By Emilie J DiChristina, MBA for Practicefirst

To many the requirement for quality measures adds just one more layer to the complex nature of providing health care.

The question is…Why? I mean do any health care providers wake up in the morning planning to provide sub-standard care? Of course not!

It is just seems to be a bit too much, particularly for older physicians and those facing higher costs and decreased revenues.

If we look at it from perspective of health care costs and the cost to the insurance carrier, the requirement to tie some financial conditions to  quality seems to be late in coming.  In 2009 the estimated waste in health care spending was somewhere between $600 – $850 Billion dollars as published by Thomas Reuters, Analytics in Healthcare.

By far, the majority of the waste was tied to unnecessary care, uncoordinated care, and avoidable care. IF an increased focus on quality can reduce the waste, it is surely worth putting a financial incentive on the effort. The key is to find out how to meet the quality incentives without breaking the bank (or the provider’s back) to do so.

If we examine the statistics propagated by the CMS, Office of the Actuary, National Health Statistics Group, we can see why the emphasis for saving money through quality initiatives lands pretty squarely on the shoulders of the provider. Of the more than $2.3 TRILLION spent for health care, hospital, nursing home and medical provider payments account for 58% of the expenditures – further illustrating the role of the provider in providing quality and efficiency for overall lower costs.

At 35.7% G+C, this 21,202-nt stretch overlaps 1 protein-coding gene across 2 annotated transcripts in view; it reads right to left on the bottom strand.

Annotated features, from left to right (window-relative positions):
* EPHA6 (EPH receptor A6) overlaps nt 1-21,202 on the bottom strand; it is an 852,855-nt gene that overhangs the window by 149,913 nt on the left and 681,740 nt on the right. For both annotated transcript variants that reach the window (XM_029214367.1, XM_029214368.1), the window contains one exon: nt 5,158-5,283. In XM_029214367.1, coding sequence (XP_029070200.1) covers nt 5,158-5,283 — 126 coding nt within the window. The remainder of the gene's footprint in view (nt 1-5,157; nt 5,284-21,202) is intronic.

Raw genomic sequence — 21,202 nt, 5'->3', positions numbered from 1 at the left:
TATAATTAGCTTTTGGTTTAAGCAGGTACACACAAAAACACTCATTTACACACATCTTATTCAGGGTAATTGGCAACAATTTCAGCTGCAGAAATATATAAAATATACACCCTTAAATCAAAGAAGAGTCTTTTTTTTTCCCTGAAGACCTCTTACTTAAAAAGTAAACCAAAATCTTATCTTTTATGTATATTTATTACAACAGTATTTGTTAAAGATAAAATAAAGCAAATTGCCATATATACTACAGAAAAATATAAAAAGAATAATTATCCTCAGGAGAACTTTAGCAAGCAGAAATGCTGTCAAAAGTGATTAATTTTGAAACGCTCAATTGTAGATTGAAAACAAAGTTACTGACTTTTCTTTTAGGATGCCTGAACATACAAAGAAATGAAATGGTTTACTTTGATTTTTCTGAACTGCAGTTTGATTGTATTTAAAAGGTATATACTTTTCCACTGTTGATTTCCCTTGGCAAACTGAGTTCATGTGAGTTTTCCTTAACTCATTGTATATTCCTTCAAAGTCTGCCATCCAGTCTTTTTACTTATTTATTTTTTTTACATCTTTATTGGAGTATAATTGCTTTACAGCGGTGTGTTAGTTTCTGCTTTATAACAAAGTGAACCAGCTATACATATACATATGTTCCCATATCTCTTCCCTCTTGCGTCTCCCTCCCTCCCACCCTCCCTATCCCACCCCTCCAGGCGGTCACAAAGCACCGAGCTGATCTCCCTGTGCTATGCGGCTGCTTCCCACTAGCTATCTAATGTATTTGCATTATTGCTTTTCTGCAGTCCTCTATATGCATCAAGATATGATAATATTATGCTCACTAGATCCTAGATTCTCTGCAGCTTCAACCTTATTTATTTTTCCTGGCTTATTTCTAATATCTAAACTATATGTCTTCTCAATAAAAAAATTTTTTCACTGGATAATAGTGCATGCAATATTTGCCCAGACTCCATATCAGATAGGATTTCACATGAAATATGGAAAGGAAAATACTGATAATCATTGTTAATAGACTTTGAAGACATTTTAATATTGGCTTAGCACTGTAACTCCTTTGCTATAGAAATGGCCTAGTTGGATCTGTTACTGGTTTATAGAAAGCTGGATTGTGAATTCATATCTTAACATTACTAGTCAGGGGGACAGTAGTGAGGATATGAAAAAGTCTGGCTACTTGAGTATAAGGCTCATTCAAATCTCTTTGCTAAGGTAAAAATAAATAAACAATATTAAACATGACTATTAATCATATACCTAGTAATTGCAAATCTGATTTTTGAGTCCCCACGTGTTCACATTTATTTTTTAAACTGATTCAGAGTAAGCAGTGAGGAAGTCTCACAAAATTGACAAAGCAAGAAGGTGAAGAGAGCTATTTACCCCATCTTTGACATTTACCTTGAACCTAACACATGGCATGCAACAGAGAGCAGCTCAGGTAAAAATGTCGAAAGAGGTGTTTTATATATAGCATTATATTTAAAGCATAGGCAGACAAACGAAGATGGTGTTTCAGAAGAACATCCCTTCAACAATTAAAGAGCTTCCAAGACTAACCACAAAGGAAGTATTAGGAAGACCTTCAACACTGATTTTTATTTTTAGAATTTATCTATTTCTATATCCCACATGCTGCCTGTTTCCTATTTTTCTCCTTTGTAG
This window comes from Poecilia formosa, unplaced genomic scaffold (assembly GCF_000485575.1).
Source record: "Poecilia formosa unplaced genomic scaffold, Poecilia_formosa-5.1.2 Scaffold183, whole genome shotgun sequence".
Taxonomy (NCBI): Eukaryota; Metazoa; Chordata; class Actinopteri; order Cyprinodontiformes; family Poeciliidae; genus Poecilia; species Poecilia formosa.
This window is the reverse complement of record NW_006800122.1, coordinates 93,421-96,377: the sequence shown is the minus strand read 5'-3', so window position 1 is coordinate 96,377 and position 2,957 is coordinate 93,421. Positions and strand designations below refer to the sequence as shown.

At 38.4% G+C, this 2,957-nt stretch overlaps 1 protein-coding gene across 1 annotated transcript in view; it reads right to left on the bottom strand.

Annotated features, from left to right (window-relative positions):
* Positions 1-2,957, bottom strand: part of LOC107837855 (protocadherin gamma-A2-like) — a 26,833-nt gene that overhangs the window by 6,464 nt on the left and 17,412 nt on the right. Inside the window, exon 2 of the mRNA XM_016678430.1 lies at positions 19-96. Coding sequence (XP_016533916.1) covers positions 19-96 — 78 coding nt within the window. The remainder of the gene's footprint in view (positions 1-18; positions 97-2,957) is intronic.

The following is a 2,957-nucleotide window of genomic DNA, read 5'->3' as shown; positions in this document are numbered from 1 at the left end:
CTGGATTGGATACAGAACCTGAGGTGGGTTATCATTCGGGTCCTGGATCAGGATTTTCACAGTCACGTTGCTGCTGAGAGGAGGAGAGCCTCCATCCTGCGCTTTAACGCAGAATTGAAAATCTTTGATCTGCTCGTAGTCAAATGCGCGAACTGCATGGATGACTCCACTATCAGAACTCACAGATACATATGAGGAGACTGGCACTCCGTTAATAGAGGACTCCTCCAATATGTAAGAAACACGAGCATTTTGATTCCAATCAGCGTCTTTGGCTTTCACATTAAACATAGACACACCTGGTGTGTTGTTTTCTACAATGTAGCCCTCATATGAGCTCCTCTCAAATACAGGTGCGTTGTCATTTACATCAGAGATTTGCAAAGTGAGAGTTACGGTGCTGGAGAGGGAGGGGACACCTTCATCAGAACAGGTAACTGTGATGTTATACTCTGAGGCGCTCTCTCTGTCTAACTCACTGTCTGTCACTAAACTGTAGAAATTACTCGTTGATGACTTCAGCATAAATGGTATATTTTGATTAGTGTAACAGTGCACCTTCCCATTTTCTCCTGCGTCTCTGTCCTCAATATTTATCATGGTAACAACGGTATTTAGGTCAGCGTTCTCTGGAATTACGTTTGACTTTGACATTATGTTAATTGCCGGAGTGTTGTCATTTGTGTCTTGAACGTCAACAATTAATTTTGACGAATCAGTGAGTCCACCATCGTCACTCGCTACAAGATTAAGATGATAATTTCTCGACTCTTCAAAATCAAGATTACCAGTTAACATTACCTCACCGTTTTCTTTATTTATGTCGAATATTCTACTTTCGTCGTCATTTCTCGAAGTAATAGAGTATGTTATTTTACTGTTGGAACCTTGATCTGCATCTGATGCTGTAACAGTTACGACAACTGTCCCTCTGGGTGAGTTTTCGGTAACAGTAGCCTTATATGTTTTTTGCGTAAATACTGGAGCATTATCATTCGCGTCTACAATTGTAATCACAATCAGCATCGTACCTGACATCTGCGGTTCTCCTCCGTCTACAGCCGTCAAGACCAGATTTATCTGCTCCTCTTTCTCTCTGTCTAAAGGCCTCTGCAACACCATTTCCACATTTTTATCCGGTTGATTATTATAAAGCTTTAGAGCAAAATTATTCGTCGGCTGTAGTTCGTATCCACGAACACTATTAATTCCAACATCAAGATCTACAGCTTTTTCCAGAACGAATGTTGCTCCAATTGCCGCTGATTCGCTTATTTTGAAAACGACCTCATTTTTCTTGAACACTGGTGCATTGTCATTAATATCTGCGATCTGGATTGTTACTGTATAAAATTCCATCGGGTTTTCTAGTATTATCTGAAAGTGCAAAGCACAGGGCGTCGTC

Why the provider? It is the provider who has the “power of the pen”, and whether the quality issues arise in the hospitals (31% of health care expenditures), the provider’s office ( 21% of expenditures) or the nursing home (6% of expenditures)– it is the physician who writes the referrals, the prescriptions, the orders, and provides the information to the clients as to why and how their health can improve.

When physicians and health care providers look to the quality indicators being offered by CMS, as well as those being promulgated by the private insurance carriers, it can make the job of meeting the incentives seem even more daunting particularly for those in primary care. Are you going to choose to focus on smoking cessation, asthma management, diabetic care, something else?

Where will you get the biggest bang for your buck and help the most patients at the same time? You have to know your practice health demographics, and like I said in primary care this leads to a lot of choices. If you are a Radiologist, the choices for quality measures are less, and less onerous to achieve.